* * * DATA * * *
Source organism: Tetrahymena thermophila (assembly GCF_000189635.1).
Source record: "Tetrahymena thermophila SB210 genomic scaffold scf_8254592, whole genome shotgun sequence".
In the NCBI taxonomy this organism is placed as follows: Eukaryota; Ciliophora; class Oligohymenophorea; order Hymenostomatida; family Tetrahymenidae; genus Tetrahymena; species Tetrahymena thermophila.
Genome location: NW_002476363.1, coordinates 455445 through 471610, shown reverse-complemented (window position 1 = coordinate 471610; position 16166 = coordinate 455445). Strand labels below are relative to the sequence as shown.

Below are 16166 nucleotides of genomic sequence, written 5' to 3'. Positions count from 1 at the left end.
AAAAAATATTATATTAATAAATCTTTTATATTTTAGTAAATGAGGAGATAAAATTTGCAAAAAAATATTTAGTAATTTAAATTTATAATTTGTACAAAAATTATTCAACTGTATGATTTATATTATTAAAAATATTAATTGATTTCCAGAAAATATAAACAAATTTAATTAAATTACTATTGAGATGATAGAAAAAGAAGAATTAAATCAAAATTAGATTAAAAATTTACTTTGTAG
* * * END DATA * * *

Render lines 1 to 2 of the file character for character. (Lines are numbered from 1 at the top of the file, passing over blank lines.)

Source organism: Tetrahymena thermophila (assembly GCF_000189635.1).
Source record: "Tetrahymena thermophila SB210 genomic scaffold scf_8254592, whole genome shotgun sequence".